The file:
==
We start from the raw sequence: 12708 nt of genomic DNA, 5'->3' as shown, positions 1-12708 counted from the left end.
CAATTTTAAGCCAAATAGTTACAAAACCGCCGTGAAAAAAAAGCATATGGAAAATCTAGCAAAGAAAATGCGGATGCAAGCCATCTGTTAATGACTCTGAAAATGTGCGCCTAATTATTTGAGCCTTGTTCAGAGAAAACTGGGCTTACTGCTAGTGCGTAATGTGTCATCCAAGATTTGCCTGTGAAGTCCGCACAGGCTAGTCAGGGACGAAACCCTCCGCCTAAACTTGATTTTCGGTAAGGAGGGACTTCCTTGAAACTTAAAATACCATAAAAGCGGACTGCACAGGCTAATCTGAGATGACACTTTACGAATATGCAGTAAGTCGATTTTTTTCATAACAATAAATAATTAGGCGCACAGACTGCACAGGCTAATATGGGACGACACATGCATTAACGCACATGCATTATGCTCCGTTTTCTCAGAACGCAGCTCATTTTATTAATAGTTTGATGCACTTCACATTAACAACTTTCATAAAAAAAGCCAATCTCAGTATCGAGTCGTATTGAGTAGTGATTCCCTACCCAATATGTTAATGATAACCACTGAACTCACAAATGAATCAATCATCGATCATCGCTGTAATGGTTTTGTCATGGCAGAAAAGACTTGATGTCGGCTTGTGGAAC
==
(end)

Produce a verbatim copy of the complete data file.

We start from the raw sequence: 12708 nt of genomic DNA, 5'->3' as shown, positions 1-12708 counted from the left end.
CAATTTTAAGCCAAATAGTTACAAAACCGCCGTGAAAAAAAAGCATATGGAAAATCTAGCAAAGAAAATGCGGATGCAAGCCATCTGTTAATGACTCTGAAAATGTGCGCCTAATTATTTGAGCCTTGTTCAGAGAAAACTGGGCTTACTGCTAGTGCGTAATGTGTCATCCAAGATTTGCCTGTGAAGTCCGCACAGGCTAGTCAGGGACGAAACCCTCCGCCTAAACTTGATTTTCGGTAAGGAGGGACTTCCTTGAAACTTAAAATACCATAAAAGCGGACTGCACAGGCTAATCTGAGATGACACTTTACGAATATGCAGTAAGTCGATTTTTTTCATAACAATAAATAATTAGGCGCACAGACTGCACAGGCTAATATGGGACGACACATGCATTAACGCACATGCATTATGCTCCGTTTTCTCAGAACGCAGCTCATTTTATTAATAGTTTGATGCACTTCACATTAACAACTTTCATAAAAAAAGCCAATCTCAGTATCGAGTCGTATTGAGTAGTGATTCCCTACCCAATATGTTAATGATAACCACTGAACTCACAAATGAATCAATCATCGATCATCGCTGTAATGGTTTTGTCATGGCAGAAAAGACTTGATGTCGGCTTGTGGAAC